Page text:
The IEEE student branch at Purdue University had a division that was interested in aerial robotics. After some organizing, the newly formed team spent a lot of time researching and experimenting with different platforms so they could build a system that would meet the requirements of the IARC. July 2007 was the first competition in which the team participated. They met the Joint Architecture for Unmanned Systems (JAUS) challenge—a set of standardized messages for controlling unmanned vehicles operating under a single set of instructions. Being the team’s first year, it did not continue onto the next phase of the competition (I’ll get into the competition a little later). Apparently, though, just meeting the JAUS challenge is an accomplishment in and of itself. Many of the competing teams have been going to IARC for years, but no one as of yet has actually won. Pretty tough challenge if you ask me. So that brings me to the next step…

Finally: the competition

The AUVSI’s IARC takes place in Fort Benning, Georgia. This past year’s event was the 17th annual competition for the IARC. Each year, students from colleges and universities around the globe gather in Georgia and attempt to meet all 4 levels of the aerial robotics challenge. Level 1: students must construct completely autonomous flying robots that go through a 3 km entryway to a designated area. Level 2: the helicopter must then identify a particular building and the possible openings to the building. Level 3: the helicopter must select an opening in the facility and enter it, or, instead, it can send an autonomous probe into the facility. Either one of these objects has to search for a particular target, find it, then transmit pictures 3 km back to the starting point. Level 4: all these previous tasks are combined into one grand mission and the pressure is on.  The automatons are now in a timed race to see which one can seamlessly complete the entire task in less than 15 minutes.

Over the years, the IARC has added different mission levels to its program.  When it first started, there were fewer levels, and their difficulty wasn’t as great due to longer time limits. So, there were some contest winners. But now, no one has completed all 4 levels for about 8 years. The money pot continues to grow (it is about an $80,000 prize), and more student groups are accepting the challenge.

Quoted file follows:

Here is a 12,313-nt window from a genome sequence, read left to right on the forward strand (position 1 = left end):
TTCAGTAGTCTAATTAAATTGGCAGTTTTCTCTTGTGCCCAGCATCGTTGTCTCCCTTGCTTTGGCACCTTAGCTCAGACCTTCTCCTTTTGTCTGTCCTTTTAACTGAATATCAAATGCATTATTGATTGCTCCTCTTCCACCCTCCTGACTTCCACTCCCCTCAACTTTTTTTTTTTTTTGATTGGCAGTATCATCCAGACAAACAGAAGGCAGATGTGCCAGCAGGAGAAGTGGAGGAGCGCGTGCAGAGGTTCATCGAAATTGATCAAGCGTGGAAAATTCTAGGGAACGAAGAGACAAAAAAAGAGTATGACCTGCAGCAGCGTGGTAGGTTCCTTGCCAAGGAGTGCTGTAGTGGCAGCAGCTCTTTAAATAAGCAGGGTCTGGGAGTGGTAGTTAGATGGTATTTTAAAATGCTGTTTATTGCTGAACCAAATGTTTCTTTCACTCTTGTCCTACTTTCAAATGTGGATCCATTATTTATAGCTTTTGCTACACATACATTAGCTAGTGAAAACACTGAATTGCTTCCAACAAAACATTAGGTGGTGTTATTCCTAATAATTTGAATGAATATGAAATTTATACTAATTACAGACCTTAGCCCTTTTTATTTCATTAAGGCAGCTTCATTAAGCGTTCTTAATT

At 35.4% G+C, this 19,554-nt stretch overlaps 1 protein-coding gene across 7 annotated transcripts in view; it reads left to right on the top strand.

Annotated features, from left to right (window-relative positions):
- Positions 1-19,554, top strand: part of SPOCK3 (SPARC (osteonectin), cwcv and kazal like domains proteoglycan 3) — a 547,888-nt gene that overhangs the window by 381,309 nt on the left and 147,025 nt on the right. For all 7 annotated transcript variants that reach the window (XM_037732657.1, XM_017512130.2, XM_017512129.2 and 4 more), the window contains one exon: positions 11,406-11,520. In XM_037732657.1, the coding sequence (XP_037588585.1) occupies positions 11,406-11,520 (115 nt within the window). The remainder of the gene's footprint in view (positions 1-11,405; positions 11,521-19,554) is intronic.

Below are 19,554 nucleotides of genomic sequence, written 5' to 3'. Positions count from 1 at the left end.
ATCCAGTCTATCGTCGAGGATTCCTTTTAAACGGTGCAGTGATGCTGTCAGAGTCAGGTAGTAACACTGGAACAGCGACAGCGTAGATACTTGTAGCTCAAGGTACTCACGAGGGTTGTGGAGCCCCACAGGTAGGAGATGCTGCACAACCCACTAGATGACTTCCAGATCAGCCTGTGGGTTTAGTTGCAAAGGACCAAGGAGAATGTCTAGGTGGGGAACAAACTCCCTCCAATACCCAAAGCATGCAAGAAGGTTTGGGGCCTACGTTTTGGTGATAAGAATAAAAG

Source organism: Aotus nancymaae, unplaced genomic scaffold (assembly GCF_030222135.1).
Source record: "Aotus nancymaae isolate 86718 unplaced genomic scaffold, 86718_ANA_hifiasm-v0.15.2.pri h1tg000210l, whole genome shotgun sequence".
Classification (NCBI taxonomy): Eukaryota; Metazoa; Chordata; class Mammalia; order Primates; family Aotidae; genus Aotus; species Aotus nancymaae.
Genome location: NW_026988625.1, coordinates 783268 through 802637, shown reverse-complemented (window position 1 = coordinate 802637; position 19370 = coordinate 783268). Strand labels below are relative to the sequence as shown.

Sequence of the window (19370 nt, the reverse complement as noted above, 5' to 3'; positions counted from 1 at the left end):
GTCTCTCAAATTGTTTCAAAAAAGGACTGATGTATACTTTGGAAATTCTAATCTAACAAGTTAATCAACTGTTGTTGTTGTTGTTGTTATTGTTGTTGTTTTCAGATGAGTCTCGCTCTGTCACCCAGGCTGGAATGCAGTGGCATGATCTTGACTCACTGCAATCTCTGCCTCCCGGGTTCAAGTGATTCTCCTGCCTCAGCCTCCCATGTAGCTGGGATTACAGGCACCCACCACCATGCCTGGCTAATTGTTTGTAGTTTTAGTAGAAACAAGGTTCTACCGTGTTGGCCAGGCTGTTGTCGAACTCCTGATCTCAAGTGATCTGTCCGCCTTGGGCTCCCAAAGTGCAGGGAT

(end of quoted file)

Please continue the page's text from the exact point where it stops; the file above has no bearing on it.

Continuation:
The role of Mini-ITX

There is obviously limited space onboard this helicopter. So, opting for a smaller form factor was key in the overall design. There also is a lot of vibration, noise, and electromagnetic interference onboard this helicopters, which is why the group chose a solid state platform. The platform also needed to withstand a wide temperature range and be robust—the experimental process is somewhat timely and there is a lot of trial and error, so the board needs to be able to offer some options.

Overall, I am pretty impressed with the whole project, but I am surprised that the military doesn’t already have legions of robot helicopters. This puts me somehat at ease; at least I know that we have more time before the Terminator movies become a reality.

If anyone is looking for more information, please contact me direct, and I will put you in touch with the group.

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About the Author: Kristina Bond

Kristina Bond was the Marketing Director for Logic Supply from 2007 to 2012. She graduated from Savannah College of Art and Design in Savannah, Georgia with an M.F.A. in photography and a B.F.A in photography and communication from Shepherd University in Shepherdstown, WV. While technology and Logic Supply remain close to her heart, she moved on from the company in June 2012 to do marketing for the restaurant industry. To get in touch with Kristina, please contact kristina@kristinadrobny.com.